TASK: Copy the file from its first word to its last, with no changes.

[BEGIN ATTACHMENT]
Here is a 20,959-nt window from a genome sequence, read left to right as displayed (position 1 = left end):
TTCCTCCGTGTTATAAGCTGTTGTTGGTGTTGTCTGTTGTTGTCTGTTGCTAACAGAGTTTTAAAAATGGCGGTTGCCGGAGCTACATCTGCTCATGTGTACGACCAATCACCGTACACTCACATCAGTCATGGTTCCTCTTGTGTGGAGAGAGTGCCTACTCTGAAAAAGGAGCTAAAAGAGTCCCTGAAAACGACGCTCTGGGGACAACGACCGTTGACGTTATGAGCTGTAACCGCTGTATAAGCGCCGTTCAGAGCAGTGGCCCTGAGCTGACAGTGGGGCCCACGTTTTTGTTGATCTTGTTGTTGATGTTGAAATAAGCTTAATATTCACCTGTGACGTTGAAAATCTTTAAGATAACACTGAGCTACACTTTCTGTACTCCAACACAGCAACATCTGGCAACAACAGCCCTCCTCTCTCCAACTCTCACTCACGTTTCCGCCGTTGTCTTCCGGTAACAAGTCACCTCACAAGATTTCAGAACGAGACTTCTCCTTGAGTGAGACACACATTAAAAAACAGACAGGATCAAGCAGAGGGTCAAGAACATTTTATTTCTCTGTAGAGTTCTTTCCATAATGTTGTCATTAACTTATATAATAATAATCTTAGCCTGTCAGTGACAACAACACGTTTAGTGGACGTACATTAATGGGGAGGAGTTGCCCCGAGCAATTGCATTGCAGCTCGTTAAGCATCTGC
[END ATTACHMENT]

Here is a 20,959-nt window from a genome sequence, read left to right as displayed (position 1 = left end):
TTCCTCCGTGTTATAAGCTGTTGTTGGTGTTGTCTGTTGTTGTCTGTTGCTAACAGAGTTTTAAAAATGGCGGTTGCCGGAGCTACATCTGCTCATGTGTACGACCAATCACCGTACACTCACATCAGTCATGGTTCCTCTTGTGTGGAGAGAGTGCCTACTCTGAAAAAGGAGCTAAAAGAGTCCCTGAAAACGACGCTCTGGGGACAACGACCGTTGACGTTATGAGCTGTAACCGCTGTATAAGCGCCGTTCAGAGCAGTGGCCCTGAGCTGACAGTGGGGCCCACGTTTTTGTTGATCTTGTTGTTGATGTTGAAATAAGCTTAATATTCACCTGTGACGTTGAAAATCTTTAAGATAACACTGAGCTACACTTTCTGTACTCCAACACAGCAACATCTGGCAACAACAGCCCTCCTCTCTCCAACTCTCACTCACGTTTCCGCCGTTGTCTTCCGGTAACAAGTCACCTCACAAGATTTCAGAACGAGACTTCTCCTTGAGTGAGACACACATTAAAAAACAGACAGGATCAAGCAGAGGGTCAAGAACATTTTATTTCTCTGTAGAGTTCTTTCCATAATGTTGTCATTAACTTATATAATAATAATCTTAGCCTGTCAGTGACAACAACACGTTTAGTGGACGTACATTAATGGGGAGGAGTTGCCCCGAGCAATTGCATTGCAGCTCGTTAAGCATCTGC